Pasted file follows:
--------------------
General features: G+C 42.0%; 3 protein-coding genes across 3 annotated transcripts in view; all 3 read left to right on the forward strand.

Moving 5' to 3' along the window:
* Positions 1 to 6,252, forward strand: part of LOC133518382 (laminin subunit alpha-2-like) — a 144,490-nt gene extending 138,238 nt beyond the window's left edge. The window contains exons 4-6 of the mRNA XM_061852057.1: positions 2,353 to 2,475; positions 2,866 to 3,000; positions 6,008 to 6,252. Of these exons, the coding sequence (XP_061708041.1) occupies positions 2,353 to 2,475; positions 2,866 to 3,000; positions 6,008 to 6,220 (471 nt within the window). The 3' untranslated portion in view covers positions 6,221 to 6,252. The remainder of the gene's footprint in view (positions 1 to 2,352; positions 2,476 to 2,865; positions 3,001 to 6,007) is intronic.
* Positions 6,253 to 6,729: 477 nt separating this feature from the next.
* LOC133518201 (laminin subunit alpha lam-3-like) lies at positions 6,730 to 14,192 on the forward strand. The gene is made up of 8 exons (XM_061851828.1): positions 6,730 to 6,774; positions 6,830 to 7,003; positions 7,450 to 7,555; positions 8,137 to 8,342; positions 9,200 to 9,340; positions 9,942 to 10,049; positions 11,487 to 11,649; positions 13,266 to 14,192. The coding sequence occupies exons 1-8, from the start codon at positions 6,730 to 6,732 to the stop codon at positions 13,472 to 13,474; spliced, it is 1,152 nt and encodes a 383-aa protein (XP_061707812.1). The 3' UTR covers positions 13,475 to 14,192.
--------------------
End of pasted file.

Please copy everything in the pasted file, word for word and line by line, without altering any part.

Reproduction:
General features: G+C 42.0%; 3 protein-coding genes across 3 annotated transcripts in view; all 3 read left to right on the forward strand.

Moving 5' to 3' along the window:
* Positions 1 to 6,252, forward strand: part of LOC133518382 (laminin subunit alpha-2-like) — a 144,490-nt gene extending 138,238 nt beyond the window's left edge. The window contains exons 4-6 of the mRNA XM_061852057.1: positions 2,353 to 2,475; positions 2,866 to 3,000; positions 6,008 to 6,252. Of these exons, the coding sequence (XP_061708041.1) occupies positions 2,353 to 2,475; positions 2,866 to 3,000; positions 6,008 to 6,220 (471 nt within the window). The 3' untranslated portion in view covers positions 6,221 to 6,252. The remainder of the gene's footprint in view (positions 1 to 2,352; positions 2,476 to 2,865; positions 3,001 to 6,007) is intronic.
* Positions 6,253 to 6,729: 477 nt separating this feature from the next.
* LOC133518201 (laminin subunit alpha lam-3-like) lies at positions 6,730 to 14,192 on the forward strand. The gene is made up of 8 exons (XM_061851828.1): positions 6,730 to 6,774; positions 6,830 to 7,003; positions 7,450 to 7,555; positions 8,137 to 8,342; positions 9,200 to 9,340; positions 9,942 to 10,049; positions 11,487 to 11,649; positions 13,266 to 14,192. The coding sequence occupies exons 1-8, from the start codon at positions 6,730 to 6,732 to the stop codon at positions 13,472 to 13,474; spliced, it is 1,152 nt and encodes a 383-aa protein (XP_061707812.1). The 3' UTR covers positions 13,475 to 14,192.